80pc of electric fans dangerous, test shows
More than 80 per cent of electric fans are dangerously defective and could cause fire or electrocution, the Consumer Council warned yesterday.
Vice-chairman of the council's publicity and community relations committee Michael Tsui Fuk-sun said only five out of 28 fans passed a safety test.
The Government has been given a list of dangerous fans and urged to consider banning their sale and prosecuting the suppliers.
Last summer, electric fans were blamed for at least 11 fires which injured scores of people and caused extensive property damage.
'Fortunately no one was killed, but one seven-year-old girl and an elderly woman were seriously injured,' Dr Tsui said.
The fans linked to fires had been thought to be cheap models with obscure brand names.
But the cheapest fan, at $88, was one of the few to be declared safe following a test against international standards, and the most expensive, costing $640, was not.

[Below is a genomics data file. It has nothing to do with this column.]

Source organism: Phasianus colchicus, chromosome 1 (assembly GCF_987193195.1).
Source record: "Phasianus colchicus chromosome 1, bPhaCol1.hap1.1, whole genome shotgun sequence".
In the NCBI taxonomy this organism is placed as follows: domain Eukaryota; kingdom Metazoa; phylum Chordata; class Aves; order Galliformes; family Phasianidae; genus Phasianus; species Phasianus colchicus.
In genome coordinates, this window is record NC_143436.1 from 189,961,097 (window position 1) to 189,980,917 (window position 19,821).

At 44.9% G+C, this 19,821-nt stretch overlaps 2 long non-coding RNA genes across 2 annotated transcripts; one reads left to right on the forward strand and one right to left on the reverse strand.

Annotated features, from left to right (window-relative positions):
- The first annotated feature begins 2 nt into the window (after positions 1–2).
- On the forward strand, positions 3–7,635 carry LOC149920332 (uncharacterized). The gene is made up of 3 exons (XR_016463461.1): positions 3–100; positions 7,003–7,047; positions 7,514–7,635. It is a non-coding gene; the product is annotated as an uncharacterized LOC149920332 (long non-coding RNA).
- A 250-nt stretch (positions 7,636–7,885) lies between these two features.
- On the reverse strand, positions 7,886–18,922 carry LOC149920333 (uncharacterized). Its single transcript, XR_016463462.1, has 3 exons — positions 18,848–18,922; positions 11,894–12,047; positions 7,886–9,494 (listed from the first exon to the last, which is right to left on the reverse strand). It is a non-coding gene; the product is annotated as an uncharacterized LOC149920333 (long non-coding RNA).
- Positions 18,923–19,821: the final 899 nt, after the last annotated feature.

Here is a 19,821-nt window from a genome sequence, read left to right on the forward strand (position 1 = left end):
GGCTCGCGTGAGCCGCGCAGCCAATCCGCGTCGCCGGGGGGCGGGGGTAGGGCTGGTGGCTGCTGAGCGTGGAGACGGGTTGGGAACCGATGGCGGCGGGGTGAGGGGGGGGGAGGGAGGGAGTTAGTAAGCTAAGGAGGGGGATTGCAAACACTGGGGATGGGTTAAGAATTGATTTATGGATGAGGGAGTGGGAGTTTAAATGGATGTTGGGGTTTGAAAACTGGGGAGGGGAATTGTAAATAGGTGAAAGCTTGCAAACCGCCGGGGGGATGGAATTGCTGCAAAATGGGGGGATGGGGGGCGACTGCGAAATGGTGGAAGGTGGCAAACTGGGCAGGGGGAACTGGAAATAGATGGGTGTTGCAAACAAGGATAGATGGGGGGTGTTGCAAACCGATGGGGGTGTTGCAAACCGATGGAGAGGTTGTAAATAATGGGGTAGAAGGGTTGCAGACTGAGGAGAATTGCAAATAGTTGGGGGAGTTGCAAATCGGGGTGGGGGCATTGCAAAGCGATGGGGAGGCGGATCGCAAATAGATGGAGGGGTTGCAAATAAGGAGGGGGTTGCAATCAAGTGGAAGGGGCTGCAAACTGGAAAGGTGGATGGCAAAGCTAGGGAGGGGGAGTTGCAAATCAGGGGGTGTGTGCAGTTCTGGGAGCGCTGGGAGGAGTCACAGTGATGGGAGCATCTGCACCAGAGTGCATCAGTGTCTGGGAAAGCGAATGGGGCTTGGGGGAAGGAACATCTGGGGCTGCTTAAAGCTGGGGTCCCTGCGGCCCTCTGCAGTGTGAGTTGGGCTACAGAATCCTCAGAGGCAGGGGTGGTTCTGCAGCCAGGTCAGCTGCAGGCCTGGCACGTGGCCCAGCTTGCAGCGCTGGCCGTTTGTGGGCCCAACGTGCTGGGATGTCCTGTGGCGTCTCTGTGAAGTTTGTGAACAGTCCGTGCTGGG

The five deemed safe were the Airwave, Canny and MD desk fans, the Philips slide or pedestal fan and the Hitachi wall fan.
Problems with the others included live parts being so close that short circuit was a risk, or they were not properly earthed, so users were at risk of electric shock.
Motors in some fans were at risk of overheating and causing a fire.
'We have referred the ones that do not comply with the standards to the Electrical and Mechanical Services Department,' Dr Tsui said.
'If they feel there's a case for them to press charges against the suppliers of these products, then hopefully the consumer will benefit.' Dr Tsui said all fans should be checked regularly for signs of overheating and used only in ventilated areas.
He said it was unlikely that owners of fans found to have failed the safety test would be given a refund from retailers.
'We can't give blanket advice to throw away those fans, but for your safety, you should stop using them or check them regularly as to whether there's any problem with them, such as overheating,' he said.